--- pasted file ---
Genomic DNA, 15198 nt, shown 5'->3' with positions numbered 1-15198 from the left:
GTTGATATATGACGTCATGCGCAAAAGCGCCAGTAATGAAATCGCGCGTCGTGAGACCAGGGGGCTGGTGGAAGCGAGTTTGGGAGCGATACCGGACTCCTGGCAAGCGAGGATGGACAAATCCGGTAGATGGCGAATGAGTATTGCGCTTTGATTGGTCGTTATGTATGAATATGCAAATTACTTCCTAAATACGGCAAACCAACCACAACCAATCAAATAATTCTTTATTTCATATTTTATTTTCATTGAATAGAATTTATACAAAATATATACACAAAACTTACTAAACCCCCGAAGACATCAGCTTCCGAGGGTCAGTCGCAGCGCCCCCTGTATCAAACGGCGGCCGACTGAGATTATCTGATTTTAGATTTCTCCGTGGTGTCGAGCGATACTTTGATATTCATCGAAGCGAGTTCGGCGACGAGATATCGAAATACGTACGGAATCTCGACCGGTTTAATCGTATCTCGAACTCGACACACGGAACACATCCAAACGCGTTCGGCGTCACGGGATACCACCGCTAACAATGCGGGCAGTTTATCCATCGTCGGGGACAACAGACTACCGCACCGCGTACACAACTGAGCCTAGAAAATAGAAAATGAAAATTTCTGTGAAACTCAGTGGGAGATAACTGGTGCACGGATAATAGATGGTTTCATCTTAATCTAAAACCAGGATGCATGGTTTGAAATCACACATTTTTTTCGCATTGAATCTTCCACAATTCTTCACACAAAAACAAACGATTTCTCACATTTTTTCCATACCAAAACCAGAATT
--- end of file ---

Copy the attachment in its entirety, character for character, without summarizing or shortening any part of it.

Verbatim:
Genomic DNA, 15198 nt, shown 5'->3' with positions numbered 1-15198 from the left:
GTTGATATATGACGTCATGCGCAAAAGCGCCAGTAATGAAATCGCGCGTCGTGAGACCAGGGGGCTGGTGGAAGCGAGTTTGGGAGCGATACCGGACTCCTGGCAAGCGAGGATGGACAAATCCGGTAGATGGCGAATGAGTATTGCGCTTTGATTGGTCGTTATGTATGAATATGCAAATTACTTCCTAAATACGGCAAACCAACCACAACCAATCAAATAATTCTTTATTTCATATTTTATTTTCATTGAATAGAATTTATACAAAATATATACACAAAACTTACTAAACCCCCGAAGACATCAGCTTCCGAGGGTCAGTCGCAGCGCCCCCTGTATCAAACGGCGGCCGACTGAGATTATCTGATTTTAGATTTCTCCGTGGTGTCGAGCGATACTTTGATATTCATCGAAGCGAGTTCGGCGACGAGATATCGAAATACGTACGGAATCTCGACCGGTTTAATCGTATCTCGAACTCGACACACGGAACACATCCAAACGCGTTCGGCGTCACGGGATACCACCGCTAACAATGCGGGCAGTTTATCCATCGTCGGGGACAACAGACTACCGCACCGCGTACACAACTGAGCCTAGAAAATAGAAAATGAAAATTTCTGTGAAACTCAGTGGGAGATAACTGGTGCACGGATAATAGATGGTTTCATCTTAATCTAAAACCAGGATGCATGGTTTGAAATCACACATTTTTTTCGCATTGAATCTTCCACAATTCTTCACACAAAAACAAACGATTTCTCACATTTTTTCCATACCAAAACCAGAATT